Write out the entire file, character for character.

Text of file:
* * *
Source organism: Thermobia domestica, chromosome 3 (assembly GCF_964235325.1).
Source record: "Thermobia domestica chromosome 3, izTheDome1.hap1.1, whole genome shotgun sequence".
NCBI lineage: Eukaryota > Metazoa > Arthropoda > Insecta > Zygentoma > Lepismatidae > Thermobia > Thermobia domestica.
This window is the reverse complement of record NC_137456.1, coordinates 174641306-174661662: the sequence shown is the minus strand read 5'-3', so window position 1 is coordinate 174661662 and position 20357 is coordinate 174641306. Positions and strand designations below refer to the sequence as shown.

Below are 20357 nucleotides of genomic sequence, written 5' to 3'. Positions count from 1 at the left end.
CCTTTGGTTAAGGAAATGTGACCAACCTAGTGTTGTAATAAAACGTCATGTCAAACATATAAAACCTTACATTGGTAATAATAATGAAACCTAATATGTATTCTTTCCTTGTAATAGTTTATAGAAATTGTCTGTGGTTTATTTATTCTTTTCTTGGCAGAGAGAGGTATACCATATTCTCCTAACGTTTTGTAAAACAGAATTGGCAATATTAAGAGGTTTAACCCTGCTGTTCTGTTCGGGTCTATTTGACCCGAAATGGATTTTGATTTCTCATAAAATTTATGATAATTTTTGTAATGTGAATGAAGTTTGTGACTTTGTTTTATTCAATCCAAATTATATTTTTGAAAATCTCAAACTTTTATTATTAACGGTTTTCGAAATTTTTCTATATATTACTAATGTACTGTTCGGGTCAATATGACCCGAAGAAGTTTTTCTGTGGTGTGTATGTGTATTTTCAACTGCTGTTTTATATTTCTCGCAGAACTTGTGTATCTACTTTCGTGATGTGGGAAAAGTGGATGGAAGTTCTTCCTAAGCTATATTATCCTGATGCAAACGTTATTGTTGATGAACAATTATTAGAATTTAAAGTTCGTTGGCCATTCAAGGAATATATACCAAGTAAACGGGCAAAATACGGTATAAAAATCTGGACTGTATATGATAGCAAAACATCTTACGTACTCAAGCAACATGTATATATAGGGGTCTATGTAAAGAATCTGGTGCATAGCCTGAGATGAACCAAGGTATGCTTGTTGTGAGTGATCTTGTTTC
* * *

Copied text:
Source organism: Thermobia domestica, chromosome 3 (assembly GCF_964235325.1).
Source record: "Thermobia domestica chromosome 3, izTheDome1.hap1.1, whole genome shotgun sequence".
NCBI lineage: Eukaryota > Metazoa > Arthropoda > Insecta > Zygentoma > Lepismatidae > Thermobia > Thermobia domestica.
This window is the reverse complement of record NC_137456.1, coordinates 174641306-174661662: the sequence shown is the minus strand read 5'-3', so window position 1 is coordinate 174661662 and position 20357 is coordinate 174641306. Positions and strand designations below refer to the sequence as shown.

Below are 20357 nucleotides of genomic sequence, written 5' to 3'. Positions count from 1 at the left end.
CCTTTGGTTAAGGAAATGTGACCAACCTAGTGTTGTAATAAAACGTCATGTCAAACATATAAAACCTTACATTGGTAATAATAATGAAACCTAATATGTATTCTTTCCTTGTAATAGTTTATAGAAATTGTCTGTGGTTTATTTATTCTTTTCTTGGCAGAGAGAGGTATACCATATTCTCCTAACGTTTTGTAAAACAGAATTGGCAATATTAAGAGGTTTAACCCTGCTGTTCTGTTCGGGTCTATTTGACCCGAAATGGATTTTGATTTCTCATAAAATTTATGATAATTTTTGTAATGTGAATGAAGTTTGTGACTTTGTTTTATTCAATCCAAATTATATTTTTGAAAATCTCAAACTTTTATTATTAACGGTTTTCGAAATTTTTCTATATATTACTAATGTACTGTTCGGGTCAATATGACCCGAAGAAGTTTTTCTGTGGTGTGTATGTGTATTTTCAACTGCTGTTTTATATTTCTCGCAGAACTTGTGTATCTACTTTCGTGATGTGGGAAAAGTGGATGGAAGTTCTTCCTAAGCTATATTATCCTGATGCAAACGTTATTGTTGATGAACAATTATTAGAATTTAAAGTTCGTTGGCCATTCAAGGAATATATACCAAGTAAACGGGCAAAATACGGTATAAAAATCTGGACTGTATATGATAGCAAAACATCTTACGTACTCAAGCAACATGTATATATAGGGGTCTATGTAAAGAATCTGGTGCATAGCCTGAGATGAACCAAGGTATGCTTGTTGTGAGTGATCTTGTTTC